By Matt Allinson, Media Relations Manager, Int’l Markets
Business Wire is pleased to contribute to a journalism scholarship awarded to University of Washington journalism student LaVendrick Smith during the Society of Professional Journalists (Region 10) awards gala on Saturday, June 13. Mr. Smith, an Everett, WA native and a senior at the University of Washington, was one of four students who were collectively awarded over $10,000 in scholarship funds.
Mr. Smith spent last term covering the Washington state legislature as an intern for the News Tribune and The Olympian. During his time on staff, he wrote about a wide array of bills, one of which would have required young drivers to place “New Driver” decals on the back windows of their vehicles. He also wrote about House Bill 1021, one that would require the Washington State Patrol to create and implement a system similar to Amber Alerts (called Silver Alerts) for lost senior citizens. He also works on The Daily at the University of Washington and wrote for the Seattle Times in autumn of 2014.
I had a chance to sit down with Mr. Smith after he received his scholarship and ask him a few things about the journalism profession, his life, and what he would do if he were the first person with verifiable proof that Bigfoot exists.
1) Who or what inspired you to study journalism and pursue it as a career?
I’ve always been interested in writing ever since I was a kid, but in high school, a security guard I knew at my school read my work and really encouraged me to pursue journalism because he said I could be really talented at it.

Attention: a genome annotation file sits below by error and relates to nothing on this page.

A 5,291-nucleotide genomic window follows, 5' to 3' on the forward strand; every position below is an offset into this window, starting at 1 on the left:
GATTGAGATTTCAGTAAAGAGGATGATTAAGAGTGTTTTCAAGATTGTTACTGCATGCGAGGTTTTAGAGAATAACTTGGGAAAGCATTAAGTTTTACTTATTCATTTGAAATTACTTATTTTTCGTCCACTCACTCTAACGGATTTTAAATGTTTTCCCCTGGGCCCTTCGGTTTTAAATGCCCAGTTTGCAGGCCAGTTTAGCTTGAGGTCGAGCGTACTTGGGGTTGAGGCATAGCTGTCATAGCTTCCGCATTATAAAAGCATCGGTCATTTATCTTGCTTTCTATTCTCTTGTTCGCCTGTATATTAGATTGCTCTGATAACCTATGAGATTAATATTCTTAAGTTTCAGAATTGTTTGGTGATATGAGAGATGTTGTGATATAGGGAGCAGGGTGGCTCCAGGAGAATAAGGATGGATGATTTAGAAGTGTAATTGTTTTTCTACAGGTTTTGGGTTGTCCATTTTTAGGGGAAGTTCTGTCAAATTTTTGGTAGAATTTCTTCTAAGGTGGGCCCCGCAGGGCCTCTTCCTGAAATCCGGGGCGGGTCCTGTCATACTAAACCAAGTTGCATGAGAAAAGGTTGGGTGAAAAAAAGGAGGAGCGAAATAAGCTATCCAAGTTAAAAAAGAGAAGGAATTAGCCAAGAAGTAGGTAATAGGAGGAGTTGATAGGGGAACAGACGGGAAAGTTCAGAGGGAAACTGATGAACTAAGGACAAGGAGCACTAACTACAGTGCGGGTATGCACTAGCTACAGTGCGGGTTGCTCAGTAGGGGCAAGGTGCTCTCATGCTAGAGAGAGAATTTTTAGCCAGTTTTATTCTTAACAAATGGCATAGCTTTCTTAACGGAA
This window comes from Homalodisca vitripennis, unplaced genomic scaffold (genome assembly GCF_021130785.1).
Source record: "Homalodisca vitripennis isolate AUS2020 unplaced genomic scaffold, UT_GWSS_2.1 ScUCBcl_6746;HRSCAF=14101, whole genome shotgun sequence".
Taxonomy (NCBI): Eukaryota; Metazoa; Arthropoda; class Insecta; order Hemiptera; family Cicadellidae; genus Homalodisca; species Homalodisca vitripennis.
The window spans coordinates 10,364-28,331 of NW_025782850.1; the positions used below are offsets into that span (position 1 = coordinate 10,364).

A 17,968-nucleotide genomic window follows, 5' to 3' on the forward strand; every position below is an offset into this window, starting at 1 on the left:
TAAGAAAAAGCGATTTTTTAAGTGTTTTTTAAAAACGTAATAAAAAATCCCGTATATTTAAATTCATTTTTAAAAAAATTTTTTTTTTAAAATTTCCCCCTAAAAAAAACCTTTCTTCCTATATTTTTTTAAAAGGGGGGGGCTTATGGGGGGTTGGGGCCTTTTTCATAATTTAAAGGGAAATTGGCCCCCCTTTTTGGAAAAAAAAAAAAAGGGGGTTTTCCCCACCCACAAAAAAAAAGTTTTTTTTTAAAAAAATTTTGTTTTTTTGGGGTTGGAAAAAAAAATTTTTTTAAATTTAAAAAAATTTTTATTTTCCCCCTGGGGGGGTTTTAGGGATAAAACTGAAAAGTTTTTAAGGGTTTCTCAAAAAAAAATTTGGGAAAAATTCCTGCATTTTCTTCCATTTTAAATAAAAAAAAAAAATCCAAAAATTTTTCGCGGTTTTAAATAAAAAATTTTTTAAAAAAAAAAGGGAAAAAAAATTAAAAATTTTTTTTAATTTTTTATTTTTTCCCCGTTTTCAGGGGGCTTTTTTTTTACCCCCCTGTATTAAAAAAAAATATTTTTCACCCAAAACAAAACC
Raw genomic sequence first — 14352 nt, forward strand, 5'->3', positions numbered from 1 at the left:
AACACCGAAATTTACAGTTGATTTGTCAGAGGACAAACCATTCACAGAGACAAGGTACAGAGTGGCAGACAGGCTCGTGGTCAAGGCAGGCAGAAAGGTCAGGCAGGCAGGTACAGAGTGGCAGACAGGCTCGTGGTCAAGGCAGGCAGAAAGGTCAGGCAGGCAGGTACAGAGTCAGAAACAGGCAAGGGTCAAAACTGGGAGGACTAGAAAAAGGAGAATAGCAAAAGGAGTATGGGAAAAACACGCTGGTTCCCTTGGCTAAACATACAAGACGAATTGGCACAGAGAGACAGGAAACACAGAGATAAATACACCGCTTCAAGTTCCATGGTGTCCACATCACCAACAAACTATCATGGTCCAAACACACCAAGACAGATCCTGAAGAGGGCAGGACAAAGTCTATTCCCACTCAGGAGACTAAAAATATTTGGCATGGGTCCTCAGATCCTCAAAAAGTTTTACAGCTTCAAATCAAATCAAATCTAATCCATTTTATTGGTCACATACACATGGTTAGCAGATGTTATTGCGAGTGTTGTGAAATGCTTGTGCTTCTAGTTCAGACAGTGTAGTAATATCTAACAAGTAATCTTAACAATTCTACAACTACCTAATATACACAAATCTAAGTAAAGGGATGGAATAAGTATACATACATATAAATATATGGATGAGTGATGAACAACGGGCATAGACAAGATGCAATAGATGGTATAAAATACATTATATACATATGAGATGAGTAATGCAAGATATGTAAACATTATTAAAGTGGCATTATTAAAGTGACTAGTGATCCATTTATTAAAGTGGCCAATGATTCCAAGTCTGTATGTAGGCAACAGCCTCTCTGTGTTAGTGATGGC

2) How can you and your generation of journalists help to change the negative impression most people have of the industry?
I think the best way to change negative impressions people have of the industry is to make sure people are doing their jobs the right way. Many people have a mistrust of the media, when the role of the media is to foster and maintain trust. If journalists uphold the values and ethics that are central to journalism, I believe people will have a better understanding of the industry.
3) Where would you like to be in eight years?
I would love to be working at a major daily newspaper covering a major U.S. city.
4) What are you doing this summer?
This summer, I’m spending my vacation in Boston, and resting up for my senior year of college.
5) If you were somehow able to capture the first verified photo/video of a Sasquatch, where would you publish it first?
I’d want it to be in TIME magazine because I always like their covers, but anywhere where I can always have credit of being the first person to ever capture the Sasquatch.
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